Anniversary Applause: Towle Theater wrapping up 10th Season with 'Pursued By Happiness'

2013-08-29T23:30:00Z 2013-09-20T16:56:04Z Anniversary Applause: Towle Theater wrapping up 10th Season with 'Pursued By Happiness'By Stephen Lesniewski Times Correspondent nwitimes.com
August 29, 2013 11:30 pm  • 

After a decade of stage bows, the Towle Theater is firmly established in Northwest Indiana with not only a solid season subscriber base, but also programming that ranks as cutting edge rather than cutting teeth and learning the ropes about what attracts audiences.

The Towle Theater in Hammond is wrapping up its 10th season with the Indiana premiere of "Pursued by Happiness" Sept. 6 to 22.

"Pursued by Happiness," a dark comedy by Keith Huff, follows the budding relationship of two socially awkward biochemists as they fall in love and meet each others' parents, with each revealing dark family secrets.

"It made me laugh. It made me cry. It startled me," said Jeff Casey, managing director of the Towle Theater at 5205 Hohman Ave., which he runs with the equal help of Kevin Bellamy, who serves as director of administration.

"At one point, I remember thinking, what in the ... is going on right now, because this is messed up. The character is hearing this secret being revealed for the first time, as these people are laughing about it, and it is not a laughable situation. He wants to get up and run away. It is that weird that they are laughing about it. That is exactly how you feel as an audience: this is highly uncomfortable and I don't like being in this situation."

He said he felt compelled to produce the show because of the audience connection felt with the character, which he said is rare.

"Pursued by Happiness" isn't the only curious choice for the Towle Theater's anniversary season. One of the earlier productions featured this year was "Tomorrow Morning," a musical following two couples in different stages of a relationship. And "Jewtopia," a comedy playing on Jewish stereotypes, along with "Brooklyn, the Musical," a musical concerning homeless musicians near the Brooklyn Bridge, both generated positive audience buzz earlier this year.

"We view theater as art, as in entertainment art, but art nonetheless," Casey said.

"If a thousand people come see a theater show, and everybody just walks out and goes 'Oh yea, that was nice. That was good. Yea those actors did a good job. Jeff did a good job.' If that is the only response, then to me, why bother. See another production of 'Annie' if that is the response you want, or another production of 'Hello Dolly' or 'My Fair Lady' or name the other thousands of shows that are overdone in America."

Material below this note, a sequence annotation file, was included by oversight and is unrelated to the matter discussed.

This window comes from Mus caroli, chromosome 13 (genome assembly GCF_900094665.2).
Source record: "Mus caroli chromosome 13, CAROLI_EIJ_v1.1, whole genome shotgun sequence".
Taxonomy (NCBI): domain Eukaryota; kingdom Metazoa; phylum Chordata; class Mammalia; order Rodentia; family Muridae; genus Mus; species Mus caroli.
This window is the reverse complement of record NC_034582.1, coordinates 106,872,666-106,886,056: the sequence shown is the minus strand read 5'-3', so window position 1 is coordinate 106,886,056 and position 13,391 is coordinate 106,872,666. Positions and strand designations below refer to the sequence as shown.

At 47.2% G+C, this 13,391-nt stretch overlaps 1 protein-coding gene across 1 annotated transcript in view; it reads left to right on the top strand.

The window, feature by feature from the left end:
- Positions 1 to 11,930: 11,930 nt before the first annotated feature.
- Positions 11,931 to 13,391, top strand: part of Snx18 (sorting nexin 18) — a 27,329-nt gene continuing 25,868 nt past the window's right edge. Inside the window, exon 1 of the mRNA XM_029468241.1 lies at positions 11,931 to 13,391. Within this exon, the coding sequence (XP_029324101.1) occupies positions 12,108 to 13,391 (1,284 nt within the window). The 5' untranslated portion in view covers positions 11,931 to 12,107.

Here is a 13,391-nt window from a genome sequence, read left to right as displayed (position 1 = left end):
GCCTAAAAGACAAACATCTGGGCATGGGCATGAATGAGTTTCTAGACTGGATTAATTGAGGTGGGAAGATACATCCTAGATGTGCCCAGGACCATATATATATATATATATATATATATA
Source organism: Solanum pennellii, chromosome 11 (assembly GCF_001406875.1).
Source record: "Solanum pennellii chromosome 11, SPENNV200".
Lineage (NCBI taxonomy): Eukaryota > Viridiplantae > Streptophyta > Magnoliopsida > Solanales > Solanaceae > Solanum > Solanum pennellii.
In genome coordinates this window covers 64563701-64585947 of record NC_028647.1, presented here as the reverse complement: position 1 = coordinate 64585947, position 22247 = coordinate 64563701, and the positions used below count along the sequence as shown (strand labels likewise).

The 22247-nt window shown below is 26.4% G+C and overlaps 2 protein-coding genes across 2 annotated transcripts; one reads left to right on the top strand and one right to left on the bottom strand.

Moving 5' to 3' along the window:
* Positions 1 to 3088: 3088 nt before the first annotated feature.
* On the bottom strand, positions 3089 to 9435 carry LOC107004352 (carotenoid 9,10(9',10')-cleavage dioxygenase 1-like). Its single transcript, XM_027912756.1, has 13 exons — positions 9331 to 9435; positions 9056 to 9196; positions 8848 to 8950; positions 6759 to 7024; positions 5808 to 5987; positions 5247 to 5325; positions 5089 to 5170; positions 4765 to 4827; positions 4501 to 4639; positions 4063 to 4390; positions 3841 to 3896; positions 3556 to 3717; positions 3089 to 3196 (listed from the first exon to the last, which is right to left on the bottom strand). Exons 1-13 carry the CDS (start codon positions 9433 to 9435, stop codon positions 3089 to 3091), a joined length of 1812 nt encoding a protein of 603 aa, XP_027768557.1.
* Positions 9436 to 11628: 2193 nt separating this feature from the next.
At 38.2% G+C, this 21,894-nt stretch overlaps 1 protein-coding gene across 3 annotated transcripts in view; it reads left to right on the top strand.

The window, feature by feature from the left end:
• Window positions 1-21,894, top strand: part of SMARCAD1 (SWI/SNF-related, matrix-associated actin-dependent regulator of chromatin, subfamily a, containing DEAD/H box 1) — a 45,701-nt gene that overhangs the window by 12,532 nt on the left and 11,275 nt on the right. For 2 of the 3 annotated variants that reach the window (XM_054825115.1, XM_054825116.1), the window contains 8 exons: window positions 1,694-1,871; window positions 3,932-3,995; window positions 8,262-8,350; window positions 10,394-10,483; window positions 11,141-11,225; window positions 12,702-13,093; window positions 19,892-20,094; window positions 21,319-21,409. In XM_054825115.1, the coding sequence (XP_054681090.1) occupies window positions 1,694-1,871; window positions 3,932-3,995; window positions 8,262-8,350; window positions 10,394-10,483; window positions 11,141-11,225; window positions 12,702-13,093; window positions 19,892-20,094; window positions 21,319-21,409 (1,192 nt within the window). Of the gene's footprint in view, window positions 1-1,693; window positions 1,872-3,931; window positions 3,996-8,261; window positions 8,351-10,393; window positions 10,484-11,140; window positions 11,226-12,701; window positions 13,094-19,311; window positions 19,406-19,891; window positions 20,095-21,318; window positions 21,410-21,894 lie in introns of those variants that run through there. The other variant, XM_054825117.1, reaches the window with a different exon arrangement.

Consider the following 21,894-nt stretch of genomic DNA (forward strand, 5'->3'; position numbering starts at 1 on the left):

He emphasizes the mission of the theater space and company isn't to offend people, while clarifying his belief "something can be offensive, without totally offending someone."

"We kind of straddle that line sometimes," Casey said.

The lack of traditional titles and offensiveness has been a hallmark of the Towle Theater since its first production, "A Fabulous 50s Christmas" in 2003.

"We were brand  new and we didn't know anyone knew we were here," Casey said.

"We wrote that show, so it was a show no one was familiar with."

The Christmas production garnered sold-out audiences, and Casey said at the time he was shocked. The show has now become an annual tradition and will begin performances this year starting Nov. 30.

While the Christmas production has remained a constant for Towle, the theater has not repeated any of its other season productions since its opening in September 2003.

He said the theater's origin and launch was conceived by former Hammond Mayor Duane Dedelow, Jr. and developed with discretionary funds from the Horseshoe Hammond Casino to enhance the community. The Theater was named for the first mayor of Hammond, Marcus Towle, who built the Towle Opera House in 1903. While none of the original opera house still exists, the Towle Theater was built in the same location where the opera house stood more than a century ago.

"When we first opened, I had people tell me: 'You are going to fail; no one will come to theater in downtown Hammond. No one will come. People are scared of downtown Hammond; it has a bad reputation. People perceive it as dirty and dangerous.' Even if you get a few people, you will never build an audience of people who will come to downtown Hammond to see theater,' " said Casey, proud that a decade later, the Towle is still proving wrong any such ideas or perceptions and has a more than 700 season subscriber list.

"That is why people come from Chicago, Munster, St. John, Valpo and other places. People are willing to drive four times a year because they are going to see really good theater here and it's something they are not tired of seeing."

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